Even when he’s not being an absolute terror on the field, Alvin Kamara is just a force to be reckoned with. On Monday night, the Saints’ do-everything running back was targeted 10 times and caught eight passes for 74 yards. None more impressive and crucial than the 28-yard reception down the sideline with 1:53 left in the fourth quarter and the Saints trailing 27-20. On that play, Brees threw a 22-yard pass down the right sideline over the head of Chargers safety Rayshawn Jenkins, who had tight coverage on Kamara. The Saints’ running back displayed his uncanny balance, while focusing on catching a ball he tipped to himself, bobbled and finally caught while tip-toeing for an extra six yards along the sideline. Three plays later, Taysom Hill would rumble into the end zone for a touchdown, tying the game at 27. Oh, and as if it wasn’t enough, Kamara added 45 rushing yards on 11 carries (a 4.1-yard-per-rush average) and a 31-yard kickoff return in overtime. And in a game that didn’t seem like his greatest effort, he ended up with a cool 150 all-purpose yards. Incredible.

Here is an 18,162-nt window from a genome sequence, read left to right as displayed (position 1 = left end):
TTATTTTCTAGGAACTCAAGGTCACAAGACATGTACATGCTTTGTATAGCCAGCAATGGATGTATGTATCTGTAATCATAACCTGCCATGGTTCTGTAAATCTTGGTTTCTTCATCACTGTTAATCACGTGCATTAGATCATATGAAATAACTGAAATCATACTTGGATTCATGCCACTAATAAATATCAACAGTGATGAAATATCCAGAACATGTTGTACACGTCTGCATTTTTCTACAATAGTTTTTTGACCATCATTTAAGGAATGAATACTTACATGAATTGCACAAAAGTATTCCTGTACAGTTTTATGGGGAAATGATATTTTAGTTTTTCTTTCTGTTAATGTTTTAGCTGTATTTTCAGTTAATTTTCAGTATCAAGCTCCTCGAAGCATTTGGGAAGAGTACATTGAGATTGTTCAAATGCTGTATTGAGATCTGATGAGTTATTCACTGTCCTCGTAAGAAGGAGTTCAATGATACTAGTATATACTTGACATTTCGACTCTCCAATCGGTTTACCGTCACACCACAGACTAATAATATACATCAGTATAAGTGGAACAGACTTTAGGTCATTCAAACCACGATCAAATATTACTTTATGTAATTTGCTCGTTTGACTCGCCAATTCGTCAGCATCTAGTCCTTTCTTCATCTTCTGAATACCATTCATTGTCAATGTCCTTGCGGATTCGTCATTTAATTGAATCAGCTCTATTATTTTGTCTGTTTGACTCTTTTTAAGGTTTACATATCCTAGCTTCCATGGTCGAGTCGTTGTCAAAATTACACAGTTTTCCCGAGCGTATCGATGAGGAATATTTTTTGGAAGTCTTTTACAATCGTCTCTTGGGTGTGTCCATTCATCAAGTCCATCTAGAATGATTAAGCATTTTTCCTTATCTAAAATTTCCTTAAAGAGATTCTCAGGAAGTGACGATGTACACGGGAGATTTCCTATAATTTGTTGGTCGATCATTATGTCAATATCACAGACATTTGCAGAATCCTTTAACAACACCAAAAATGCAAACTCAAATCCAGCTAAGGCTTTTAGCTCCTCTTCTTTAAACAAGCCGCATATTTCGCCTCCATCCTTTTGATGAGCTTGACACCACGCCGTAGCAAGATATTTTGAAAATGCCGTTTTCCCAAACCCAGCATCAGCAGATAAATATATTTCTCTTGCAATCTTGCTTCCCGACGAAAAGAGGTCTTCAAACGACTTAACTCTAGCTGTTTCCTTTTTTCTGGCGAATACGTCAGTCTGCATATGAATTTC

The Saints will enjoy an early bye week and hope to get back to full health ahead of a grueling 11-game marathon to the end of the regular season. After the bye week, New Orleans welcomes the surprising Carolina Panthers, who at 3-2 are matching the much-ballyhooed Buccaneers and the Saints win for win. That game will be followed by a trip to Chicago to face the 4-1 Bears, another tough NFC foe. Following that trip to the Windy City will be the much-anticipated rematch between the Saints and the Bucs in Tampa on Sunday Night Football. Needless to say, the Saints have their work cut out for them when they embark on the journey of the second-half of the season two weeks from now. But at this moment, winners of two games in row, they rest. And we exhale.